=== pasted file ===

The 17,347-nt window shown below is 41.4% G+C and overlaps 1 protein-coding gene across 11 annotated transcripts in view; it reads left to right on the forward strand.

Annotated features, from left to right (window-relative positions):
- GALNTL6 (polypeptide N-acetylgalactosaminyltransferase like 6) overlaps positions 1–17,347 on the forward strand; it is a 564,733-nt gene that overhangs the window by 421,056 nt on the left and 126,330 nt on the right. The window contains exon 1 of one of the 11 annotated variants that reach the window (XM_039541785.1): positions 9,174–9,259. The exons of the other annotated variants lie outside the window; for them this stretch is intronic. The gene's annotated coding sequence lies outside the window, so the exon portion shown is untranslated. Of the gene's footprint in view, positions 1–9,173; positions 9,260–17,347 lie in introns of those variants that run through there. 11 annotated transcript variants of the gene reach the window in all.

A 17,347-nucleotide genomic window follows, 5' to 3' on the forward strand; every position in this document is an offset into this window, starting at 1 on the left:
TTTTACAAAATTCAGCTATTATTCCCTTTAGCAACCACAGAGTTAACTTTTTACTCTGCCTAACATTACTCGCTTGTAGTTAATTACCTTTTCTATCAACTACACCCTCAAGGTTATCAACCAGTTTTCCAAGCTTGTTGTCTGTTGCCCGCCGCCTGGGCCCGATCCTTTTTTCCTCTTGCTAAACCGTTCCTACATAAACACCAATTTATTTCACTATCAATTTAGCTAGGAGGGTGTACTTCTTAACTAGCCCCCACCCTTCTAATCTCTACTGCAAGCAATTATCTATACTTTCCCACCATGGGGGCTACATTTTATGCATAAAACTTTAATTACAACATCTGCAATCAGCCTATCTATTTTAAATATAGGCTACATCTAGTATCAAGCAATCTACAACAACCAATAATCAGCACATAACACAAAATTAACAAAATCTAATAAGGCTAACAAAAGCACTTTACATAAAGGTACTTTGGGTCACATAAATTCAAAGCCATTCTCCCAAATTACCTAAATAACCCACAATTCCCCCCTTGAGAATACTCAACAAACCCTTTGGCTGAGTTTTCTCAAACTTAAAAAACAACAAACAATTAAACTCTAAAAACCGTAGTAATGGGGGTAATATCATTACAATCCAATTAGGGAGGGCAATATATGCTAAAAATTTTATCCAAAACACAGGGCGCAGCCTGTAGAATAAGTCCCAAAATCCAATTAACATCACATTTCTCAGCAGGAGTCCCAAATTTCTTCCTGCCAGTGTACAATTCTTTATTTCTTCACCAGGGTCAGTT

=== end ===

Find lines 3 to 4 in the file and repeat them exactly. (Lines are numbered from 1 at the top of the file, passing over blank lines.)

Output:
- GALNTL6 (polypeptide N-acetylgalactosaminyltransferase like 6) overlaps positions 1–17,347 on the forward strand; it is a 564,733-nt gene that overhangs the window by 421,056 nt on the left and 126,330 nt on the right. The window contains exon 1 of one of the 11 annotated variants that reach the window (XM_039541785.1): positions 9,174–9,259. The exons of the other annotated variants lie outside the window; for them this stretch is intronic. The gene's annotated coding sequence lies outside the window, so the exon portion shown is untranslated. Of the gene's footprint in view, positions 1–9,173; positions 9,260–17,347 lie in introns of those variants that run through there. 11 annotated transcript variants of the gene reach the window in all.

A 17,347-nucleotide genomic window follows, 5' to 3' on the forward strand; every position in this document is an offset into this window, starting at 1 on the left: